• Define key data center energy-performance metrics
  • Explain standards for monitoring, analytics, and reporting
  • Offer best practices for data center energy efficiency
  • Explain the need to integrate acquisition, information technology, and facilities to optimize energy performance.

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This pre-Energy Exchange workshop (FWS#6) will provide agencies and energy service companies (ESCOs) with insights into the Energy Savings Performance Contracts (ESPC) ENABLE program by addressing the following learning objectives:

  • Educate participants on the procurement process
  • Assist participants in how to identify eligible energy conservation measures and recognize the opportunity for hybrid projects
  • Educate participants in how to identify opportunities for Energy Sales Agreements for renewable energy projects
  • Inform participants of considerations associated with favorable project financing.

The workshop will include speakers from the ESPC ENABLE team, the General Services Administration, and agencies and ESCOs who have been involved with the ENABLE program.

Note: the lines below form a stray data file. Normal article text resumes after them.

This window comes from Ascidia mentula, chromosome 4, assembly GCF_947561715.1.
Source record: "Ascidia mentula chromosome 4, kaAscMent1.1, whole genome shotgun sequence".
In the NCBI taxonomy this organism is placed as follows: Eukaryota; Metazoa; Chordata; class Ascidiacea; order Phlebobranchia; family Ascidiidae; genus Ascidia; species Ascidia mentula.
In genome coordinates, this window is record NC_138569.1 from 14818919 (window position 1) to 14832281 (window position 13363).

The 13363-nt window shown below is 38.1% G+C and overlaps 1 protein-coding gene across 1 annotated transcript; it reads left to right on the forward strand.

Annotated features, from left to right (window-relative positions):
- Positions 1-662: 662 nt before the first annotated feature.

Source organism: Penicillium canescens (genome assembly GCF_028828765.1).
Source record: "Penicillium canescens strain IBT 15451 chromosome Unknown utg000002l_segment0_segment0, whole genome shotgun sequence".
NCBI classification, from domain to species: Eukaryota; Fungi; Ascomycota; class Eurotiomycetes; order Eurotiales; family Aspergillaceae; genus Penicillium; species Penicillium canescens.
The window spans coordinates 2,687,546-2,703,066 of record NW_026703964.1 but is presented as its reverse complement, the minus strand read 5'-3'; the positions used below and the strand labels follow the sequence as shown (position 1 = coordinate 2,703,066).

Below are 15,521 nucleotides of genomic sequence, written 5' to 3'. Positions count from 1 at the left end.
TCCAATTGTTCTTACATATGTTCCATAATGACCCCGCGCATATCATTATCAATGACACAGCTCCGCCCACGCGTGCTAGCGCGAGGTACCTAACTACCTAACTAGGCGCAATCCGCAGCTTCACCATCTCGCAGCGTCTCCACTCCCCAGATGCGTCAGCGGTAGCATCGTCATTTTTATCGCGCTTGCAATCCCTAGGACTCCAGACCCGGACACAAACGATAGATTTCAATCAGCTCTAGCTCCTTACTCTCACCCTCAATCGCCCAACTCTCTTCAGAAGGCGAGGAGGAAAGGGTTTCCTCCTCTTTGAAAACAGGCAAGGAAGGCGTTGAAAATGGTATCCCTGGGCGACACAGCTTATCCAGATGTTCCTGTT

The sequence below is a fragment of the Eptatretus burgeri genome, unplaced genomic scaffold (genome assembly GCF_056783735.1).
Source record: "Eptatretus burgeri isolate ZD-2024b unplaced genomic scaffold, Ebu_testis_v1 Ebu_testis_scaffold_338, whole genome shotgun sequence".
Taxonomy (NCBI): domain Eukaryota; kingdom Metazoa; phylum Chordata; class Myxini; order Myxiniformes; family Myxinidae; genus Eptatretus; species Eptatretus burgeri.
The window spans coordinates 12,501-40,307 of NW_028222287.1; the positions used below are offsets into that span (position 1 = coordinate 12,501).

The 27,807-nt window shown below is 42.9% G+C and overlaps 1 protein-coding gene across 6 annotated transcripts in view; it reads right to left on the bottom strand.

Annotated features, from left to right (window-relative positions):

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This pre-Energy Exchange workshop (FWS#5) will provide information and best practices on cost-saving opportunities resulting from demand response and site-based load management. These cost-saving strategies are largely underutilized by the Federal government and allow up to a 10% savings on energy bills. 

This workshop will:

  • Cover common approaches such as participation in conventional demand response programs offered by both ISOs/regional transmission organizations and fully regulated utilities
  • Include load management strategies using conventional utility tariffs or dynamic pricing
  • Offer a brief overview of the strategies, methods and best practices used by experienced facility managers
  • Explain ways in which federal sites have been able to obtain—and retain (for their own use)—t hese savings, including federal-specific procurement mechanisms
  • Make the argument that this largely "unturned stone" of Federal cost savings is almost always available, in one form or another, to any federal facility with a peak load of roughly 500 kW or more.

Learning Objectives

  • Understand what demand response is, in its broadest sense
  • Realize the multitudes of ways in which DR can be conducted
  • Recognize the potential for DR at your own site(s), at least largely, and know what research needs to be done to make a fully informed participation choice